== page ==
TfL Launches Accessibility Trial for New Bridging Device

Transport for London (TfL) has launched a trial of a new ‘bridging device’ as part of its ongoing work to make its network more accessible.

The bridging device has been designed to help passengers where the train-platform interface at step-free stations is insufficient or subpar for independent boarding and alighting due to the size of the gap between the train and the platform.

TfL Bridging Device
A demonstration of the new bridging device

The bridging device is the same width as the boarding ramps already used across the network, but it is only 20 centimetres in length.

Customers will be able to try the new bridging device at eight Jubilee line stations until February 2023.

TfL Bridging Device
The bridging device is available at stations such as London Bridge, Canary Wharf and Green Park

If the trial is successful, TfL will consider extending the use of the bridging device across the London Underground and wider TfL network.

Seb Dance, Deputy Mayor for Transport said:

“We are working hard to improve step-free accessibility across the TfL network in order to build a better, fairer London for everyone. This new trial is one example of how we are seeking out innovative solutions to enhance step-free access.”

In addition to this launch, TfL has published the results of its 14-week public consultation on the future of step-free access on the Tube network.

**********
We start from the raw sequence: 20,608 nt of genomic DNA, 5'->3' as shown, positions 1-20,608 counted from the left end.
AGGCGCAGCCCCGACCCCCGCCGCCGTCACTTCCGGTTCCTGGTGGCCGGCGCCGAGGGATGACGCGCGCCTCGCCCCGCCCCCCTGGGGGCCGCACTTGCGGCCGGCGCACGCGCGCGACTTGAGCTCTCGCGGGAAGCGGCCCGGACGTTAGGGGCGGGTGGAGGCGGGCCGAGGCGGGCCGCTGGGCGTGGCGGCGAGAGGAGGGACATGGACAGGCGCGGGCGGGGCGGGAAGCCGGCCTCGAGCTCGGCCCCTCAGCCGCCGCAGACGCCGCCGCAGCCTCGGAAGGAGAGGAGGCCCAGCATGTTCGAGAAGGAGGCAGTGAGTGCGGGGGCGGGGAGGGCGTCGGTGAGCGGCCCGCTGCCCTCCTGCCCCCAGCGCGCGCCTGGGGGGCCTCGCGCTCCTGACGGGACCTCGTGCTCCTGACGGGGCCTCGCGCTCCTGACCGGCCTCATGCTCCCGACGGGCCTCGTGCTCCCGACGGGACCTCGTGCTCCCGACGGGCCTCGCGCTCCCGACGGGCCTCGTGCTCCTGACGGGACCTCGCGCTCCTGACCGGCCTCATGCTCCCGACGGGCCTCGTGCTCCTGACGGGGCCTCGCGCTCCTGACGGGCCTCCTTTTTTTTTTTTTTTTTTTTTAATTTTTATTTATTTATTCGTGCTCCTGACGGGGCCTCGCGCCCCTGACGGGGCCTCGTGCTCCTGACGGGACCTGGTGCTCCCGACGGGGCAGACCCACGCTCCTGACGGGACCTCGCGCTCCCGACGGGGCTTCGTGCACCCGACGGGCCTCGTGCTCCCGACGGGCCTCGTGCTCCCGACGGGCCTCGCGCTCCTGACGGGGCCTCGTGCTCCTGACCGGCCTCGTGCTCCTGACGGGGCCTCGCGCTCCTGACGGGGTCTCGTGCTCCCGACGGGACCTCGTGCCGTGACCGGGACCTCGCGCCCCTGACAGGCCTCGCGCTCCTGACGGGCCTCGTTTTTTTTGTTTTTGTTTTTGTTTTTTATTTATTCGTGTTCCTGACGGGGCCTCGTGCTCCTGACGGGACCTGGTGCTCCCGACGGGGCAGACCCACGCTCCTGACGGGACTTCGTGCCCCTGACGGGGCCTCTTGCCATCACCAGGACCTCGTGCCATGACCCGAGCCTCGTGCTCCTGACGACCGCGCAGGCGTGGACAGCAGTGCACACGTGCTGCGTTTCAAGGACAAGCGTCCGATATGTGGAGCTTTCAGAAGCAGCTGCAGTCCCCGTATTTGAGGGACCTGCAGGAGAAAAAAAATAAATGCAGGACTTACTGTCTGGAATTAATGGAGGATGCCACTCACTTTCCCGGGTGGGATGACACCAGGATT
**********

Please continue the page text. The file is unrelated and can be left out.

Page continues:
More than 5,500 people took part in the consultation, with results highlighting that 66 percent of respondents would use the Tube more if there were more step-free stations.

The consultation also revealed that step-free access should be prioritised at stations that interchange with other transport services and those within easy reach of hospitals.

Mark Evers, Transport for London's Chief Customer Officer, said:

“Making our transport network more accessible and inclusive is a top priority for us, as we know that a more accessible public transport network benefits everyone. The response to the consultation shows how important accessibility is for encouraging more people to use public transport. The bridging device has been designed to improve customers' confidence and experience of using the network and I hope as many people as possible try it out during the trial period.”

Following this consultation, TfL will continue to deliver step-free improvements. For example, it is currently working to deliver step-free access for the Bakerloo line at Knightsbridge and Paddington stations.

In addition, the ongoing station upgrade works at Bank will deliver step-free access to the Northern line and improved step-free access to the DLR, while the proposed designs for the redeveloped Euston station would also provide step-free improvements.

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